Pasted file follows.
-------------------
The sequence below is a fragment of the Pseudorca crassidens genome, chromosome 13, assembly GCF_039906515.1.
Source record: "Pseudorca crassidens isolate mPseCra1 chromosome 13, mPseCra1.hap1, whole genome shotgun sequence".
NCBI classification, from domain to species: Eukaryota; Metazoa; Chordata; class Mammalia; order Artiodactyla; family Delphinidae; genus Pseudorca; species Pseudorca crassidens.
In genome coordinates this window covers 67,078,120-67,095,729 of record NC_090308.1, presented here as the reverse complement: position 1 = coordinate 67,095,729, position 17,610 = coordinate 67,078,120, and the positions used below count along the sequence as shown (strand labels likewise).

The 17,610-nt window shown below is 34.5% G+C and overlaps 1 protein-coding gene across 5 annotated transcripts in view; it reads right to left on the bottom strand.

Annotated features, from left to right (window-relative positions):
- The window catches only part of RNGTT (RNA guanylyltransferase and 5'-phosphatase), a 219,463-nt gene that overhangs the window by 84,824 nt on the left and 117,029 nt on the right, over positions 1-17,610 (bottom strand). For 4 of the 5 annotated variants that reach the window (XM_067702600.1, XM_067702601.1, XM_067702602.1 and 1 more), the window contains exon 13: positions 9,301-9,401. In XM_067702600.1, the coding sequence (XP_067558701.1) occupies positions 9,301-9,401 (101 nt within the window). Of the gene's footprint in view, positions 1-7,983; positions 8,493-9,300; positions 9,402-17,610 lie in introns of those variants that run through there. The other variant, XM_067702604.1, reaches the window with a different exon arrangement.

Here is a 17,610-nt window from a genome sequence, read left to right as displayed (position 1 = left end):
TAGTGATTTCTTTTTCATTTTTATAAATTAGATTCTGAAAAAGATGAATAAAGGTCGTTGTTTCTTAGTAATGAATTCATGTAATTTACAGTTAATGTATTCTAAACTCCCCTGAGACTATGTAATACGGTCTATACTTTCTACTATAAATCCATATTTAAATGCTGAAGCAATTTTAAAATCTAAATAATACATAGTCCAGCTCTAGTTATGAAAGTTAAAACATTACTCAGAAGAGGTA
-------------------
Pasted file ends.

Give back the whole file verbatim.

The sequence below is a fragment of the Pseudorca crassidens genome, chromosome 13, assembly GCF_039906515.1.
Source record: "Pseudorca crassidens isolate mPseCra1 chromosome 13, mPseCra1.hap1, whole genome shotgun sequence".
NCBI classification, from domain to species: Eukaryota; Metazoa; Chordata; class Mammalia; order Artiodactyla; family Delphinidae; genus Pseudorca; species Pseudorca crassidens.
In genome coordinates this window covers 67,078,120-67,095,729 of record NC_090308.1, presented here as the reverse complement: position 1 = coordinate 67,095,729, position 17,610 = coordinate 67,078,120, and the positions used below count along the sequence as shown (strand labels likewise).

The 17,610-nt window shown below is 34.5% G+C and overlaps 1 protein-coding gene across 5 annotated transcripts in view; it reads right to left on the bottom strand.

Annotated features, from left to right (window-relative positions):
- The window catches only part of RNGTT (RNA guanylyltransferase and 5'-phosphatase), a 219,463-nt gene that overhangs the window by 84,824 nt on the left and 117,029 nt on the right, over positions 1-17,610 (bottom strand). For 4 of the 5 annotated variants that reach the window (XM_067702600.1, XM_067702601.1, XM_067702602.1 and 1 more), the window contains exon 13: positions 9,301-9,401. In XM_067702600.1, the coding sequence (XP_067558701.1) occupies positions 9,301-9,401 (101 nt within the window). Of the gene's footprint in view, positions 1-7,983; positions 8,493-9,300; positions 9,402-17,610 lie in introns of those variants that run through there. The other variant, XM_067702604.1, reaches the window with a different exon arrangement.

Here is a 17,610-nt window from a genome sequence, read left to right as displayed (position 1 = left end):
TAGTGATTTCTTTTTCATTTTTATAAATTAGATTCTGAAAAAGATGAATAAAGGTCGTTGTTTCTTAGTAATGAATTCATGTAATTTACAGTTAATGTATTCTAAACTCCCCTGAGACTATGTAATACGGTCTATACTTTCTACTATAAATCCATATTTAAATGCTGAAGCAATTTTAAAATCTAAATAATACATAGTCCAGCTCTAGTTATGAAAGTTAAAACATTACTCAGAAGAGGTA